Needles discarded in a homeless camp.
The Eureka City Council is scheduled Tuesday to hear a presentation from a local syringe exchange program at the center of a public backlash against the practice
, which some view as responsible for the needle litter scourge now rampant across the city.
The Humboldt Area Center for Harm Reduction, known as HACHR, also submitted a written report about services the nonprofit provided in 2016 and 2017, including client visits, syringe distribution, partnerships and educational outreach.
The agenda item for the report notes that the city “does not provide funding to support syringe exchange.” HACHR was authorized to operate in Eureka by a council resolution in 2016.
The nonprofit’s main goal, the report states, is to reduce the negative consequences associated with drug use, including overdoses and the spread of infectious diseases like Hepatitis C — for which Humboldt County rates are five times the state and national average.
The review, which syringe exchange programs are required to provide the public every two years under state law, references HACHR’s tenuous standing in the community, stating that it has been the target of a “great hysteria campaign” and that matters of public health “should not be decided by belief, misinformation or uninformed masses.”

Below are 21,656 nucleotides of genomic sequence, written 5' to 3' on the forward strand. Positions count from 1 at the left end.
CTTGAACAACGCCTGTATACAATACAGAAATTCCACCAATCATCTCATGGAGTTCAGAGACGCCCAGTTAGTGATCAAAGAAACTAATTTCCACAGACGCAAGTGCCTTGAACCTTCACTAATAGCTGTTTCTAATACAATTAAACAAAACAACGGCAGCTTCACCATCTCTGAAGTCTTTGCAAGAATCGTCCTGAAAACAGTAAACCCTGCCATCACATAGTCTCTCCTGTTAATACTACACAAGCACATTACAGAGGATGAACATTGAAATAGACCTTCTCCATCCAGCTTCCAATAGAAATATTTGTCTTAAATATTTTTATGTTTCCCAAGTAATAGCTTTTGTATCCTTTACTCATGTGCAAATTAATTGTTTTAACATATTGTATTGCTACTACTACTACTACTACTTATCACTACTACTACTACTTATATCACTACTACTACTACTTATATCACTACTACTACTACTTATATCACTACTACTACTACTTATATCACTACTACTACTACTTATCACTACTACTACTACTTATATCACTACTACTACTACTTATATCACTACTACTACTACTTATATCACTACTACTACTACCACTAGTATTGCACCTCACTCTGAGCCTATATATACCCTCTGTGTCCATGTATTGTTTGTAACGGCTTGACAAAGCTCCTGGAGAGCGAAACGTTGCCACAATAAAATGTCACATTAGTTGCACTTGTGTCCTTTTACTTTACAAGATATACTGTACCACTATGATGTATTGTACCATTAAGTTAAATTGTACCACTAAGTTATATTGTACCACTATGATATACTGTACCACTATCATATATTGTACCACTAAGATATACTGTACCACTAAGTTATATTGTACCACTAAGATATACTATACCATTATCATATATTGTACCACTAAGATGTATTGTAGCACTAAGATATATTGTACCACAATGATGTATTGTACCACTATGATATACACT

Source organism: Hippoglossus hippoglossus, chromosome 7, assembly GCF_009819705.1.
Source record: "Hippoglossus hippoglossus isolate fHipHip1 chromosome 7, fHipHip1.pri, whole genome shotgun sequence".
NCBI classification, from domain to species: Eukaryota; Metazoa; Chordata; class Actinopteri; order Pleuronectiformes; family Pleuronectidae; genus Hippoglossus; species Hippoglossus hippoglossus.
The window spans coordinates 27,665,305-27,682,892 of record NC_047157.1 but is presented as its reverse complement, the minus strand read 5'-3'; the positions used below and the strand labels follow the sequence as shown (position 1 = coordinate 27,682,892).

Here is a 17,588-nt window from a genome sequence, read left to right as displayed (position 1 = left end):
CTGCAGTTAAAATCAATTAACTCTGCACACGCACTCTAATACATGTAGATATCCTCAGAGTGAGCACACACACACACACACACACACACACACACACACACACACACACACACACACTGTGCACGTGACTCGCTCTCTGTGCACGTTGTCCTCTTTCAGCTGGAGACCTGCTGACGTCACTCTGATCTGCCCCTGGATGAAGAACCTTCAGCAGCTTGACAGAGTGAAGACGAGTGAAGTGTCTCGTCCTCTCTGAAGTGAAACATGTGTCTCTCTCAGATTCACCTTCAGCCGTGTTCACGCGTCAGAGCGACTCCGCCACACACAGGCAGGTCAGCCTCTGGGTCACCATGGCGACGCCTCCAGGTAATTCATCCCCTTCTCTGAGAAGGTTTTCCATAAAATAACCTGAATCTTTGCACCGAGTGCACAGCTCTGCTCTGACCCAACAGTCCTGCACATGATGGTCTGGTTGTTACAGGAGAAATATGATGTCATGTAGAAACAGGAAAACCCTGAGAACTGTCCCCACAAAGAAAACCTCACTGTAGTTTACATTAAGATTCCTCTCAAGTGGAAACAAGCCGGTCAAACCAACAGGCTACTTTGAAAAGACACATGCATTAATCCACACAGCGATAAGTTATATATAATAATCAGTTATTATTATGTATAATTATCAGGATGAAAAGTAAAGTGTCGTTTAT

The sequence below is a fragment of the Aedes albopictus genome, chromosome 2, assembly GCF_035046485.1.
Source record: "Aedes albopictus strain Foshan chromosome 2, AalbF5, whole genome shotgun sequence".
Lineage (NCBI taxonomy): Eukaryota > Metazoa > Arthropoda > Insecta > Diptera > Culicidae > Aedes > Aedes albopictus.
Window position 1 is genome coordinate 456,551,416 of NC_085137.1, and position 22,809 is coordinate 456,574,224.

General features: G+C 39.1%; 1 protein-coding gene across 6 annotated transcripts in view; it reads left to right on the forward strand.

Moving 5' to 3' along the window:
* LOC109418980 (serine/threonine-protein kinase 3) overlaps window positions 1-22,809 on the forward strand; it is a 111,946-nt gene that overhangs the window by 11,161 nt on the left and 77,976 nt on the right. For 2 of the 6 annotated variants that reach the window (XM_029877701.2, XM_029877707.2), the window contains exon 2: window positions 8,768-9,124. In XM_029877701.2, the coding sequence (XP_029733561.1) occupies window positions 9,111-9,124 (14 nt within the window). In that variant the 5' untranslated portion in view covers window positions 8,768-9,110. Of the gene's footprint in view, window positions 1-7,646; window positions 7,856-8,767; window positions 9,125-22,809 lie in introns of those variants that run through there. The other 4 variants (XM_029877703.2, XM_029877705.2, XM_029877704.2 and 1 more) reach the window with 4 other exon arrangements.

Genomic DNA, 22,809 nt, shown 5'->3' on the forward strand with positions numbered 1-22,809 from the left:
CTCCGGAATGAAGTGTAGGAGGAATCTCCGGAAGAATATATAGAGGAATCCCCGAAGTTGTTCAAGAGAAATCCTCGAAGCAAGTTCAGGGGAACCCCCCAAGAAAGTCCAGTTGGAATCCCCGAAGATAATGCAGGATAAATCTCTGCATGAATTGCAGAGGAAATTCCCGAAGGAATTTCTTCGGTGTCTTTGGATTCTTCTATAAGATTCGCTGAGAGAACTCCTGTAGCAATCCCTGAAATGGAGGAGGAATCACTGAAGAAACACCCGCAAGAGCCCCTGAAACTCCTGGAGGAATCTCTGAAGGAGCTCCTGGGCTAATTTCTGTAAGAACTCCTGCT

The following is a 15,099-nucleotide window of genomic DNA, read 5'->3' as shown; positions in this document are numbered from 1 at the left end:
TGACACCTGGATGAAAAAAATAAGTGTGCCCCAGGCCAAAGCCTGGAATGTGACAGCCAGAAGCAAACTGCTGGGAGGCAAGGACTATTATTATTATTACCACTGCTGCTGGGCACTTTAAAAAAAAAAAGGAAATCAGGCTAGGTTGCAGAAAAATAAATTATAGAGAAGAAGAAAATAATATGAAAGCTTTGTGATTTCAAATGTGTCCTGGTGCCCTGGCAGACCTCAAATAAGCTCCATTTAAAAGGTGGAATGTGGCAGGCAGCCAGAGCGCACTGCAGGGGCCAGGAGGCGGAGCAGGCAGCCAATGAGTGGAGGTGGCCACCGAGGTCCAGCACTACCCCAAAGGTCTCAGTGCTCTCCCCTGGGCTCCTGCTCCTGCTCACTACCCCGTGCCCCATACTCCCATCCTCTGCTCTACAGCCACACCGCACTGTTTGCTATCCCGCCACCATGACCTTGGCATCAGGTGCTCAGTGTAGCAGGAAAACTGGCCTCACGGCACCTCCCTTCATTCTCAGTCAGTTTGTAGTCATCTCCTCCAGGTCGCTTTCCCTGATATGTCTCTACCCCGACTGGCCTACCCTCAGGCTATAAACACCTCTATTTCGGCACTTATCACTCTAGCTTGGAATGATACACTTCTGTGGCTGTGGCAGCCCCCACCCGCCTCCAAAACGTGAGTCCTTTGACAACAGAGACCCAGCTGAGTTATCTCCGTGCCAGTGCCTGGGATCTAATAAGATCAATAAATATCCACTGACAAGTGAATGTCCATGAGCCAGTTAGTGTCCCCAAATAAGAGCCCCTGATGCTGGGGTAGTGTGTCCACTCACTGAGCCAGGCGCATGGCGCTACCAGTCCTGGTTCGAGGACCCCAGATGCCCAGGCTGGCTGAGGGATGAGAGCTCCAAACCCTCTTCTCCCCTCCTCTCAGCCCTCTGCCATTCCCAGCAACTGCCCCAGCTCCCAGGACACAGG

According to HACHR, the program distributed 240,189 syringes in 2016 and received 193,867 back for a return rate of 80.70 percent, which the report by Executive Director Brandi Wilson describes as a “very normal” level that would be considered “a good return rate” in many places.
“This is not the case in this community,” Wilson’s report states.
While 2017 numbers were not included, Wilson previously told the Journal
that between January and May of 2017, 296,083 syringes were given out with 256,176 coming back — a return rate of about 86.5 percent.
A sometimes rancorous crowd turned out at city hall back in March when the council considered a syringe management ordinance, with many calling for a one-to-one exchange ratio for program’s like HACHR.
The council passed a version that requires exchange programs to report back to city staff with data on the numbers of syringes given out and referrals made, and to participate in weekly cleanups. Read more here
HACHR’s report for the council on Tuesday also discusses its distribution of Naloxone
, an opiate overdose-reversal drug, as well as the center’s peer outreach, art programs and other education and prevention efforts.
“We hope that through reading this report and the supplemental information
provided that it will lend to furthering the understanding of the operations and policies that drive our program as well as reduce the spread of deadly misinformation,” the report states.
The 6 p.m. meeting taking place at city hall, 531 K St., also has the council considering an agreement with the Crescent City-based law firm of Black and Rice for a period not to exceed six months following the abrupt resignation of former City Attorney Cyndy Day-Wilson last month.
Read more about Day-Wilson’s tumultuous tenure with the city, which came to a $165,000 end on June 26, in this week’s cover story “Long Overdue
The HACHR report is included below:
See related PDF